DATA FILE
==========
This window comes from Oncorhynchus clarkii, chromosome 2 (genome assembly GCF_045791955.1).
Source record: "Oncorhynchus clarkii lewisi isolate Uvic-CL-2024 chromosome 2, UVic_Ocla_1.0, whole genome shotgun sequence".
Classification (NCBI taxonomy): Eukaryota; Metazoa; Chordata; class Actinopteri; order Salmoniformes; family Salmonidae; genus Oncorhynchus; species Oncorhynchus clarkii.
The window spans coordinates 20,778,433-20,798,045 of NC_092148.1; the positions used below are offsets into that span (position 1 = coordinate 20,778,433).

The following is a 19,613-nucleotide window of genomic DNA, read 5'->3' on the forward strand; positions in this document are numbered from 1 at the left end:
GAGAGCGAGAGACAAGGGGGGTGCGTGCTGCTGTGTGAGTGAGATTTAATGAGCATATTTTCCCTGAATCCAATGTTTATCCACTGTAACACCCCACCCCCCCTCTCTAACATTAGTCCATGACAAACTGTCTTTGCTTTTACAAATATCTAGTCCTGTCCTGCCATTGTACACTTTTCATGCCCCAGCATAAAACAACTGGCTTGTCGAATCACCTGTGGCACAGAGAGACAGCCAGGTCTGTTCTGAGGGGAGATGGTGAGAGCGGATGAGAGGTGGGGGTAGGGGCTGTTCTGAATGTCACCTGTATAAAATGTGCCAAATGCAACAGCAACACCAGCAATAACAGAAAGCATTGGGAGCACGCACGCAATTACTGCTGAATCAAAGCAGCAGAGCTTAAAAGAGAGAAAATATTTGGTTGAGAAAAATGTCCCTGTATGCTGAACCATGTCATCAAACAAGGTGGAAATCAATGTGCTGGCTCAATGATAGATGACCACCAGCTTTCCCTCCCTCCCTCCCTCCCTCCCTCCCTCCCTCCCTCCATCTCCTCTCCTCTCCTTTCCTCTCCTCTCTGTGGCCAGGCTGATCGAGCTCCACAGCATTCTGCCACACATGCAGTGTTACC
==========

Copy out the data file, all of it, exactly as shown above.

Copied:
This window comes from Oncorhynchus clarkii, chromosome 2 (genome assembly GCF_045791955.1).
Source record: "Oncorhynchus clarkii lewisi isolate Uvic-CL-2024 chromosome 2, UVic_Ocla_1.0, whole genome shotgun sequence".
Classification (NCBI taxonomy): Eukaryota; Metazoa; Chordata; class Actinopteri; order Salmoniformes; family Salmonidae; genus Oncorhynchus; species Oncorhynchus clarkii.
The window spans coordinates 20,778,433-20,798,045 of NC_092148.1; the positions used below are offsets into that span (position 1 = coordinate 20,778,433).

The following is a 19,613-nucleotide window of genomic DNA, read 5'->3' on the forward strand; positions in this document are numbered from 1 at the left end:
GAGAGCGAGAGACAAGGGGGGTGCGTGCTGCTGTGTGAGTGAGATTTAATGAGCATATTTTCCCTGAATCCAATGTTTATCCACTGTAACACCCCACCCCCCCTCTCTAACATTAGTCCATGACAAACTGTCTTTGCTTTTACAAATATCTAGTCCTGTCCTGCCATTGTACACTTTTCATGCCCCAGCATAAAACAACTGGCTTGTCGAATCACCTGTGGCACAGAGAGACAGCCAGGTCTGTTCTGAGGGGAGATGGTGAGAGCGGATGAGAGGTGGGGGTAGGGGCTGTTCTGAATGTCACCTGTATAAAATGTGCCAAATGCAACAGCAACACCAGCAATAACAGAAAGCATTGGGAGCACGCACGCAATTACTGCTGAATCAAAGCAGCAGAGCTTAAAAGAGAGAAAATATTTGGTTGAGAAAAATGTCCCTGTATGCTGAACCATGTCATCAAACAAGGTGGAAATCAATGTGCTGGCTCAATGATAGATGACCACCAGCTTTCCCTCCCTCCCTCCCTCCCTCCCTCCCTCCCTCCCTCCATCTCCTCTCCTCTCCTTTCCTCTCCTCTCTGTGGCCAGGCTGATCGAGCTCCACAGCATTCTGCCACACATGCAGTGTTACC